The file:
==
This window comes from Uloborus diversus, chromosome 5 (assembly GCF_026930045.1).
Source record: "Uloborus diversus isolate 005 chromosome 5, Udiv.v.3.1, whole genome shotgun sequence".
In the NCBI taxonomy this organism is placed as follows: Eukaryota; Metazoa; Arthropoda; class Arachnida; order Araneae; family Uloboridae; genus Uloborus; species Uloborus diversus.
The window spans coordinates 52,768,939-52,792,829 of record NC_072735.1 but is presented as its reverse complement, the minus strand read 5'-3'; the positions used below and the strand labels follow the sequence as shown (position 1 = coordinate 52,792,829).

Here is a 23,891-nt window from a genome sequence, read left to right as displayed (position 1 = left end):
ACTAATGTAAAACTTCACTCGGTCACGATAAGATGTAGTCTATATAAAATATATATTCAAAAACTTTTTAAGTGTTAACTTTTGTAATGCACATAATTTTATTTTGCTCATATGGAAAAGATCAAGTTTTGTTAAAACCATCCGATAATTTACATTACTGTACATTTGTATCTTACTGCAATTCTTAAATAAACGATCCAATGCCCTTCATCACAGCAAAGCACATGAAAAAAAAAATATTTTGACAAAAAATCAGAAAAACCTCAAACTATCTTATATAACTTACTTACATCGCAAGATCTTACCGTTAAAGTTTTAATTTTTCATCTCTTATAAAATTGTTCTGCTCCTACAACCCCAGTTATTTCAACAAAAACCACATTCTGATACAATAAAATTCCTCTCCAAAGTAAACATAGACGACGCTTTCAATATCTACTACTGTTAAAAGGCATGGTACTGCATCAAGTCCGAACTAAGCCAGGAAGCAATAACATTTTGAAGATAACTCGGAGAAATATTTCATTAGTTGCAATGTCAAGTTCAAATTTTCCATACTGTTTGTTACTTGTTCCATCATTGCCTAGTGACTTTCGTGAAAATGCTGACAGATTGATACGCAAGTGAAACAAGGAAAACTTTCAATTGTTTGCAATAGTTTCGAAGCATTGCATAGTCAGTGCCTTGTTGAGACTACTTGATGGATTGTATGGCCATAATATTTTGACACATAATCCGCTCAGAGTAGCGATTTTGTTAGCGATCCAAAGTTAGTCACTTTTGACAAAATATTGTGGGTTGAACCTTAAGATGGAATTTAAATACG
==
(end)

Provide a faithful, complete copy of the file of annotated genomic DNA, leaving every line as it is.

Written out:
This window comes from Uloborus diversus, chromosome 5 (assembly GCF_026930045.1).
Source record: "Uloborus diversus isolate 005 chromosome 5, Udiv.v.3.1, whole genome shotgun sequence".
In the NCBI taxonomy this organism is placed as follows: Eukaryota; Metazoa; Arthropoda; class Arachnida; order Araneae; family Uloboridae; genus Uloborus; species Uloborus diversus.
The window spans coordinates 52,768,939-52,792,829 of record NC_072735.1 but is presented as its reverse complement, the minus strand read 5'-3'; the positions used below and the strand labels follow the sequence as shown (position 1 = coordinate 52,792,829).

Here is a 23,891-nt window from a genome sequence, read left to right as displayed (position 1 = left end):
ACTAATGTAAAACTTCACTCGGTCACGATAAGATGTAGTCTATATAAAATATATATTCAAAAACTTTTTAAGTGTTAACTTTTGTAATGCACATAATTTTATTTTGCTCATATGGAAAAGATCAAGTTTTGTTAAAACCATCCGATAATTTACATTACTGTACATTTGTATCTTACTGCAATTCTTAAATAAACGATCCAATGCCCTTCATCACAGCAAAGCACATGAAAAAAAAAATATTTTGACAAAAAATCAGAAAAACCTCAAACTATCTTATATAACTTACTTACATCGCAAGATCTTACCGTTAAAGTTTTAATTTTTCATCTCTTATAAAATTGTTCTGCTCCTACAACCCCAGTTATTTCAACAAAAACCACATTCTGATACAATAAAATTCCTCTCCAAAGTAAACATAGACGACGCTTTCAATATCTACTACTGTTAAAAGGCATGGTACTGCATCAAGTCCGAACTAAGCCAGGAAGCAATAACATTTTGAAGATAACTCGGAGAAATATTTCATTAGTTGCAATGTCAAGTTCAAATTTTCCATACTGTTTGTTACTTGTTCCATCATTGCCTAGTGACTTTCGTGAAAATGCTGACAGATTGATACGCAAGTGAAACAAGGAAAACTTTCAATTGTTTGCAATAGTTTCGAAGCATTGCATAGTCAGTGCCTTGTTGAGACTACTTGATGGATTGTATGGCCATAATATTTTGACACATAATCCGCTCAGAGTAGCGATTTTGTTAGCGATCCAAAGTTAGTCACTTTTGACAAAATATTGTGGGTTGAACCTTAAGATGGAATTTAAATACG